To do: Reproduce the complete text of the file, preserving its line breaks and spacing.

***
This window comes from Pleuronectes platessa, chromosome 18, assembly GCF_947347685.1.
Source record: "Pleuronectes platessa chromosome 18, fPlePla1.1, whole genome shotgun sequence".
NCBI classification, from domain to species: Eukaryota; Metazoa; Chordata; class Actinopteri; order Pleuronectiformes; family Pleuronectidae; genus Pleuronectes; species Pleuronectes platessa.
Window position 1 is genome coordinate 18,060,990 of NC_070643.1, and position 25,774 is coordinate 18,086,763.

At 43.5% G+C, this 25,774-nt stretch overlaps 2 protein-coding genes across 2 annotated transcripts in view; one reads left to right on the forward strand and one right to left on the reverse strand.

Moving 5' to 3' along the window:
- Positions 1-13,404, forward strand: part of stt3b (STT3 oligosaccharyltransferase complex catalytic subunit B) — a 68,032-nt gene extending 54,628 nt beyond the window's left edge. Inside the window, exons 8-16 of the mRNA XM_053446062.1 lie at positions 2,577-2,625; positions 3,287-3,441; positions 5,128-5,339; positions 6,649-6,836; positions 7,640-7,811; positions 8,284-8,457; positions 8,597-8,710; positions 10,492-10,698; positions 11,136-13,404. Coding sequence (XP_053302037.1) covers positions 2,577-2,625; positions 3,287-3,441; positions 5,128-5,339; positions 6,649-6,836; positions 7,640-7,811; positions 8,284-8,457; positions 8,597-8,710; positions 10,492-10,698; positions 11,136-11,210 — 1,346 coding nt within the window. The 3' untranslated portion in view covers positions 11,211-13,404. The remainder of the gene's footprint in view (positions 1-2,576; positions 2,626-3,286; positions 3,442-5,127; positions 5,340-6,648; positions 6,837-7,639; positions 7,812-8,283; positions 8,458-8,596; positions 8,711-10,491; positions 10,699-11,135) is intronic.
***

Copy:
This window comes from Pleuronectes platessa, chromosome 18, assembly GCF_947347685.1.
Source record: "Pleuronectes platessa chromosome 18, fPlePla1.1, whole genome shotgun sequence".
NCBI classification, from domain to species: Eukaryota; Metazoa; Chordata; class Actinopteri; order Pleuronectiformes; family Pleuronectidae; genus Pleuronectes; species Pleuronectes platessa.
Window position 1 is genome coordinate 18,060,990 of NC_070643.1, and position 25,774 is coordinate 18,086,763.

At 43.5% G+C, this 25,774-nt stretch overlaps 2 protein-coding genes across 2 annotated transcripts in view; one reads left to right on the forward strand and one right to left on the reverse strand.

Moving 5' to 3' along the window:
- Positions 1-13,404, forward strand: part of stt3b (STT3 oligosaccharyltransferase complex catalytic subunit B) — a 68,032-nt gene extending 54,628 nt beyond the window's left edge. Inside the window, exons 8-16 of the mRNA XM_053446062.1 lie at positions 2,577-2,625; positions 3,287-3,441; positions 5,128-5,339; positions 6,649-6,836; positions 7,640-7,811; positions 8,284-8,457; positions 8,597-8,710; positions 10,492-10,698; positions 11,136-13,404. Coding sequence (XP_053302037.1) covers positions 2,577-2,625; positions 3,287-3,441; positions 5,128-5,339; positions 6,649-6,836; positions 7,640-7,811; positions 8,284-8,457; positions 8,597-8,710; positions 10,492-10,698; positions 11,136-11,210 — 1,346 coding nt within the window. The 3' untranslated portion in view covers positions 11,211-13,404. The remainder of the gene's footprint in view (positions 1-2,576; positions 2,626-3,286; positions 3,442-5,127; positions 5,340-6,648; positions 6,837-7,639; positions 7,812-8,283; positions 8,458-8,596; positions 8,711-10,491; positions 10,699-11,135) is intronic.